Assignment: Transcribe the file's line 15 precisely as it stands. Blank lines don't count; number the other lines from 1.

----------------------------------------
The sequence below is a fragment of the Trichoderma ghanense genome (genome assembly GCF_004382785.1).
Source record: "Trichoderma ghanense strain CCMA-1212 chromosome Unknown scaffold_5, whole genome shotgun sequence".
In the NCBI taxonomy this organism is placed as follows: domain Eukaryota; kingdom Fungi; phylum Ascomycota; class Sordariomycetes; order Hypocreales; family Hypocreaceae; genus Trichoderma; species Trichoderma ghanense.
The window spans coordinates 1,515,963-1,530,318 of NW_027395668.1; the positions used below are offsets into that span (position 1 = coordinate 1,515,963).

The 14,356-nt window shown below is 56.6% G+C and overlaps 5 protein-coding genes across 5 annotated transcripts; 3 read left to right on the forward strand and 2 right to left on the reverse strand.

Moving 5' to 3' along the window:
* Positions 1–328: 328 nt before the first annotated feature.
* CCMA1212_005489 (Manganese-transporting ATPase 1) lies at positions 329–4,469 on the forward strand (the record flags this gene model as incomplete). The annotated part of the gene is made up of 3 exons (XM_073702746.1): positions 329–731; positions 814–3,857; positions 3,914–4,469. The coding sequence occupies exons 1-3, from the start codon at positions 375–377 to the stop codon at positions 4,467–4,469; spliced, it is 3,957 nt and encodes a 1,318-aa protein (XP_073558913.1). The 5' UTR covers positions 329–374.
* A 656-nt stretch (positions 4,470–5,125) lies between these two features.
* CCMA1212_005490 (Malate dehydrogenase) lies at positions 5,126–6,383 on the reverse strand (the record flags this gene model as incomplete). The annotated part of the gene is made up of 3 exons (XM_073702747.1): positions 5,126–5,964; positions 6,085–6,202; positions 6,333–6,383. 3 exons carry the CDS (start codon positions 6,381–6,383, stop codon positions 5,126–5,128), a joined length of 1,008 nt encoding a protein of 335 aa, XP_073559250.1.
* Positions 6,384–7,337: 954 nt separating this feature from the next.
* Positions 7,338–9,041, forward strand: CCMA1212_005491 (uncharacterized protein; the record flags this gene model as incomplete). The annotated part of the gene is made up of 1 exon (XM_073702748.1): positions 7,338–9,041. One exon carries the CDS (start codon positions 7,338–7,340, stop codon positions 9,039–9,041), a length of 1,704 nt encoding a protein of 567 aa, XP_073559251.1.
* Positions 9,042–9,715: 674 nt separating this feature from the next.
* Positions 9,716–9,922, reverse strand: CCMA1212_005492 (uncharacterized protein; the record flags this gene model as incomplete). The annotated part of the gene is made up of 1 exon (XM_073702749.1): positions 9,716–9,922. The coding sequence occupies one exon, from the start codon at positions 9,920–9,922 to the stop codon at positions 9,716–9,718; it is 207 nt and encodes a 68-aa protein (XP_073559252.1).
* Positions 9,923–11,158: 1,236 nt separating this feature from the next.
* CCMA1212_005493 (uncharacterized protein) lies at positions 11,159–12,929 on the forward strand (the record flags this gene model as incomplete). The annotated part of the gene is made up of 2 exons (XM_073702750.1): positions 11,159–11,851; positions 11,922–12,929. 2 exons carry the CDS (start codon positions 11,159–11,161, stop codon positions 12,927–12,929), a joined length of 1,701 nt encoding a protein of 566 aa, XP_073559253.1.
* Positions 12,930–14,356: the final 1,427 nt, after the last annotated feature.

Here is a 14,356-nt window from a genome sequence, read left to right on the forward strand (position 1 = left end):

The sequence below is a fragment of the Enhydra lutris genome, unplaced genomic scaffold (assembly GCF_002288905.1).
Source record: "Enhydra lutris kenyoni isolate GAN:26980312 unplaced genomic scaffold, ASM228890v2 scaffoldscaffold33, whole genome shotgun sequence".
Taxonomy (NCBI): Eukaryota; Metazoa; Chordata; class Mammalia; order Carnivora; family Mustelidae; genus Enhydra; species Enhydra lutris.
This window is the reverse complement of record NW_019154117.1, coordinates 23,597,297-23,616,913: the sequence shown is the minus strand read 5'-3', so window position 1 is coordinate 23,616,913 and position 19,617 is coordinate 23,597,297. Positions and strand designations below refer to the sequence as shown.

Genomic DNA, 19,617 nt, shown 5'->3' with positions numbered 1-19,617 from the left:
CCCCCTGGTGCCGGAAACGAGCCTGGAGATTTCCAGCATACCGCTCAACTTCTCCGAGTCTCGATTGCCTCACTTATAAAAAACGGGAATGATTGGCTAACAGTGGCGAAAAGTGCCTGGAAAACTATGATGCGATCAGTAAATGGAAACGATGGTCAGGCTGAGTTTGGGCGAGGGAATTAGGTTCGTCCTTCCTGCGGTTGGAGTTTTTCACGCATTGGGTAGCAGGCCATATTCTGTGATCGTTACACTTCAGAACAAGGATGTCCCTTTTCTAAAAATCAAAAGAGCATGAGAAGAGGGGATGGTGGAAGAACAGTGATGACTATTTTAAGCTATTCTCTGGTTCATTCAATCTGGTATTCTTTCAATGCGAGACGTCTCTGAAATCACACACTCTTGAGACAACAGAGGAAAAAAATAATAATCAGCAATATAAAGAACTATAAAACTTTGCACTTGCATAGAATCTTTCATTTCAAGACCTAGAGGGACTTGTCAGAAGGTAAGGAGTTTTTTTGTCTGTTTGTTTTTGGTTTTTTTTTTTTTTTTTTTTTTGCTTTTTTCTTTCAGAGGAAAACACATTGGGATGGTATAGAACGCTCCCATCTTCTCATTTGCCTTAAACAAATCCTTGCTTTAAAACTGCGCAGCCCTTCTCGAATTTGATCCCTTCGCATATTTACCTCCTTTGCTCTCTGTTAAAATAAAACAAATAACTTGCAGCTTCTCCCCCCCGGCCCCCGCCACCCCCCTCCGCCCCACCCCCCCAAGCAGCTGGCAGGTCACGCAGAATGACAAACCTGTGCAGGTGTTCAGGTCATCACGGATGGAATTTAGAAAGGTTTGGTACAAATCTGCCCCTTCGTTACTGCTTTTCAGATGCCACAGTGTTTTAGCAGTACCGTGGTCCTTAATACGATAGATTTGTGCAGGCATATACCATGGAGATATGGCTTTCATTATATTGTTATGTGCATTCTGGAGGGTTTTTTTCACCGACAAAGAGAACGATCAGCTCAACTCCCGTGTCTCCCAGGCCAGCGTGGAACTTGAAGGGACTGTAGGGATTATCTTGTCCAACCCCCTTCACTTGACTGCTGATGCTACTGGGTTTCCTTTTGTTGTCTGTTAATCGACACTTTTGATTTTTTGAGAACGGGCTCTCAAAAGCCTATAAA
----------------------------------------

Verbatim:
* Positions 9,923–11,158: 1,236 nt separating this feature from the next.